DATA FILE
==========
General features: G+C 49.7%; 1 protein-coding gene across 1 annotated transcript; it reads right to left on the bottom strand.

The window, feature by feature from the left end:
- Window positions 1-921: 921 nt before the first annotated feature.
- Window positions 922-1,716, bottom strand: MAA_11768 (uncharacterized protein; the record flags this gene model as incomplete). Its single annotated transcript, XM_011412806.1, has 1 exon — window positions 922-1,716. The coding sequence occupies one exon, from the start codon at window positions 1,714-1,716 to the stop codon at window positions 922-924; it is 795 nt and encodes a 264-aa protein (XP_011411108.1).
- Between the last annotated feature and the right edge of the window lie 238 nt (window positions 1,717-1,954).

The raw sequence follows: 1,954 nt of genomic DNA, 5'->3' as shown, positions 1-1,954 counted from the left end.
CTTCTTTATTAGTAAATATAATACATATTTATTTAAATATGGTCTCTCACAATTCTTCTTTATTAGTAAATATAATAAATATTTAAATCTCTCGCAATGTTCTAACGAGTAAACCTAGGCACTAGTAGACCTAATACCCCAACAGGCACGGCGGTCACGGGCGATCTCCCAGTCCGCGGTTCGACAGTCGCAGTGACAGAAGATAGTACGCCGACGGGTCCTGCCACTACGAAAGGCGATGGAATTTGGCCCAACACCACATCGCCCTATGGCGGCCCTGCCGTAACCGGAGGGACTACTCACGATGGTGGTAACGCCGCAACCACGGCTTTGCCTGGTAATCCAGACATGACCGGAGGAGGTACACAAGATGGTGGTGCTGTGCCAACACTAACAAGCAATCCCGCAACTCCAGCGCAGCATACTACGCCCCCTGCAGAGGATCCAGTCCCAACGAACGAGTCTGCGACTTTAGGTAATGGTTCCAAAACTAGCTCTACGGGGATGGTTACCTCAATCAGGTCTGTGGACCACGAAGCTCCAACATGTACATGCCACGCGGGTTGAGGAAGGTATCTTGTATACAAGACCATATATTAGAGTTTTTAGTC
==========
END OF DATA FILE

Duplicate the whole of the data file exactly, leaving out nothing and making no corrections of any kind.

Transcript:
General features: G+C 49.7%; 1 protein-coding gene across 1 annotated transcript; it reads right to left on the bottom strand.

The window, feature by feature from the left end:
- Window positions 1-921: 921 nt before the first annotated feature.
- Window positions 922-1,716, bottom strand: MAA_11768 (uncharacterized protein; the record flags this gene model as incomplete). Its single annotated transcript, XM_011412806.1, has 1 exon — window positions 922-1,716. The coding sequence occupies one exon, from the start codon at window positions 1,714-1,716 to the stop codon at window positions 922-924; it is 795 nt and encodes a 264-aa protein (XP_011411108.1).
- Between the last annotated feature and the right edge of the window lie 238 nt (window positions 1,717-1,954).

The raw sequence follows: 1,954 nt of genomic DNA, 5'->3' as shown, positions 1-1,954 counted from the left end.
CTTCTTTATTAGTAAATATAATACATATTTATTTAAATATGGTCTCTCACAATTCTTCTTTATTAGTAAATATAATAAATATTTAAATCTCTCGCAATGTTCTAACGAGTAAACCTAGGCACTAGTAGACCTAATACCCCAACAGGCACGGCGGTCACGGGCGATCTCCCAGTCCGCGGTTCGACAGTCGCAGTGACAGAAGATAGTACGCCGACGGGTCCTGCCACTACGAAAGGCGATGGAATTTGGCCCAACACCACATCGCCCTATGGCGGCCCTGCCGTAACCGGAGGGACTACTCACGATGGTGGTAACGCCGCAACCACGGCTTTGCCTGGTAATCCAGACATGACCGGAGGAGGTACACAAGATGGTGGTGCTGTGCCAACACTAACAAGCAATCCCGCAACTCCAGCGCAGCATACTACGCCCCCTGCAGAGGATCCAGTCCCAACGAACGAGTCTGCGACTTTAGGTAATGGTTCCAAAACTAGCTCTACGGGGATGGTTACCTCAATCAGGTCTGTGGACCACGAAGCTCCAACATGTACATGCCACGCGGGTTGAGGAAGGTATCTTGTATACAAGACCATATATTAGAGTTTTTAGTC